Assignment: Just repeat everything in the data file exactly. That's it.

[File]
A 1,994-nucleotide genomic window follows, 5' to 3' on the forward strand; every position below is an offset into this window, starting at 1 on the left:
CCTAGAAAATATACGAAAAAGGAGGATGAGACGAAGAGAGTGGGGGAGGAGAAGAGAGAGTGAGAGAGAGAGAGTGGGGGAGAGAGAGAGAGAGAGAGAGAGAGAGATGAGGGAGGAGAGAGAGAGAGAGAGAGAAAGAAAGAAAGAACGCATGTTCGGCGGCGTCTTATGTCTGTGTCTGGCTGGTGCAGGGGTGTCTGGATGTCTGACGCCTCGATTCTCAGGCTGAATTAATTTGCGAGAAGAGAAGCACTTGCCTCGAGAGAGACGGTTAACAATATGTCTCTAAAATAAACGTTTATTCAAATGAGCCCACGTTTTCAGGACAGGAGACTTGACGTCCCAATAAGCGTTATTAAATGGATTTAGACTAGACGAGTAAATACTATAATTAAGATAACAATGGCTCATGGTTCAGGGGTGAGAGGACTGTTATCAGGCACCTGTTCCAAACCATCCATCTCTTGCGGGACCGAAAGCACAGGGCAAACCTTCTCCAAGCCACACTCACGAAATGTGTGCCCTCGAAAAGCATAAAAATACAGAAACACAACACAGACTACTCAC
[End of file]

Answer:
A 1,994-nucleotide genomic window follows, 5' to 3' on the forward strand; every position below is an offset into this window, starting at 1 on the left:
CCTAGAAAATATACGAAAAAGGAGGATGAGACGAAGAGAGTGGGGGAGGAGAAGAGAGAGTGAGAGAGAGAGAGTGGGGGAGAGAGAGAGAGAGAGAGAGAGAGAGATGAGGGAGGAGAGAGAGAGAGAGAGAGAAAGAAAGAAAGAACGCATGTTCGGCGGCGTCTTATGTCTGTGTCTGGCTGGTGCAGGGGTGTCTGGATGTCTGACGCCTCGATTCTCAGGCTGAATTAATTTGCGAGAAGAGAAGCACTTGCCTCGAGAGAGACGGTTAACAATATGTCTCTAAAATAAACGTTTATTCAAATGAGCCCACGTTTTCAGGACAGGAGACTTGACGTCCCAATAAGCGTTATTAAATGGATTTAGACTAGACGAGTAAATACTATAATTAAGATAACAATGGCTCATGGTTCAGGGGTGAGAGGACTGTTATCAGGCACCTGTTCCAAACCATCCATCTCTTGCGGGACCGAAAGCACAGGGCAAACCTTCTCCAAGCCACACTCACGAAATGTGTGCCCTCGAAAAGCATAAAAATACAGAAACACAACACAGACTACTCAC